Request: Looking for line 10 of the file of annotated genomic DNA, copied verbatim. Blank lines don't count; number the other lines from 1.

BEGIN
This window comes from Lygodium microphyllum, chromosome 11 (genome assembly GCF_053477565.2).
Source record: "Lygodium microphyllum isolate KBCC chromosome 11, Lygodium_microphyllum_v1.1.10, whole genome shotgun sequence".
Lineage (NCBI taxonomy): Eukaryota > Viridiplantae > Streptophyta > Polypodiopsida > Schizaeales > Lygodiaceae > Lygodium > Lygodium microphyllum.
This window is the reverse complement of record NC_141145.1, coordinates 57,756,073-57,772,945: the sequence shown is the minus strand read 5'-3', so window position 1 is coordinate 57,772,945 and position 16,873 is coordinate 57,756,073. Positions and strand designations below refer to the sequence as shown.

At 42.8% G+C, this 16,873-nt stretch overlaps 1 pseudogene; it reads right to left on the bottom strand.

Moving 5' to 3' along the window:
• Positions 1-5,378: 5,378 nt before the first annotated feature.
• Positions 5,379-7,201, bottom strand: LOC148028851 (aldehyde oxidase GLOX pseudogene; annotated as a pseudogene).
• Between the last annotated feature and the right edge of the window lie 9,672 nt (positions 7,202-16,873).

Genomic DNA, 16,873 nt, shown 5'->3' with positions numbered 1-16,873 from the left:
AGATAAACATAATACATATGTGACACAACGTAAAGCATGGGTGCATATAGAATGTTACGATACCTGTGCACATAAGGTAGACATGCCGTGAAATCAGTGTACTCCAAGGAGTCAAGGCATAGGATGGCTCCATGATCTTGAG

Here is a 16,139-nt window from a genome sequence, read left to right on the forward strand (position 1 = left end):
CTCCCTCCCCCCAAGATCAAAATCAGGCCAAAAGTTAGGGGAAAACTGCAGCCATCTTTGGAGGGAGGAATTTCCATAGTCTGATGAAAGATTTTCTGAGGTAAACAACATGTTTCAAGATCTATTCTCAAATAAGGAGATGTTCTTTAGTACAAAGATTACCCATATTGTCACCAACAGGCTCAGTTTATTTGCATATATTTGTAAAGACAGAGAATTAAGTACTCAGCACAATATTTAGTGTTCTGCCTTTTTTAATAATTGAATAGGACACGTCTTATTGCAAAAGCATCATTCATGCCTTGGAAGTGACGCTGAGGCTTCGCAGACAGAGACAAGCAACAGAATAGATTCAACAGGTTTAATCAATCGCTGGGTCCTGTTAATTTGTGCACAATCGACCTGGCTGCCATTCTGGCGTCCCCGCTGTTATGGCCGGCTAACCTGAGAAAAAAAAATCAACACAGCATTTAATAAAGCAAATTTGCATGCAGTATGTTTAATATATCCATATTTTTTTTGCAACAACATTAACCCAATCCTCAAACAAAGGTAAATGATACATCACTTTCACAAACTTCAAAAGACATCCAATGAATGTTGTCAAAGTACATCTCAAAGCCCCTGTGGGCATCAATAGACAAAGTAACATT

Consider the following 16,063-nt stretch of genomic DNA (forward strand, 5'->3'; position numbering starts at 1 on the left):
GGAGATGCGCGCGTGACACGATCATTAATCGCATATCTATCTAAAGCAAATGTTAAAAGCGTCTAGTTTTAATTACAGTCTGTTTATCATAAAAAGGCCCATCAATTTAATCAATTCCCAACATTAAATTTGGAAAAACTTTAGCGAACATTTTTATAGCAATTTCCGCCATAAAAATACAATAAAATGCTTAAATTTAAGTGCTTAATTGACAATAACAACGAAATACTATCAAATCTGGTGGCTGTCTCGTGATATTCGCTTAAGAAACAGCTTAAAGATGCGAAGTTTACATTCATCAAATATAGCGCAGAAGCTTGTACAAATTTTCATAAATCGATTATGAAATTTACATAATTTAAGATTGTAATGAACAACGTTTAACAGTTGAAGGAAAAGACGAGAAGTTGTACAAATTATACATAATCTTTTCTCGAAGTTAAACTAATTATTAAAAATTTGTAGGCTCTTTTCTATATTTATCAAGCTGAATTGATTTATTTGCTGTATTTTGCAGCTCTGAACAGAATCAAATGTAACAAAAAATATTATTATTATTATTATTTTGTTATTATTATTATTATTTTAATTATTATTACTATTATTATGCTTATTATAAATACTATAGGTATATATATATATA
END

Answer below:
Genomic DNA, 16,873 nt, shown 5'->3' with positions numbered 1-16,873 from the left: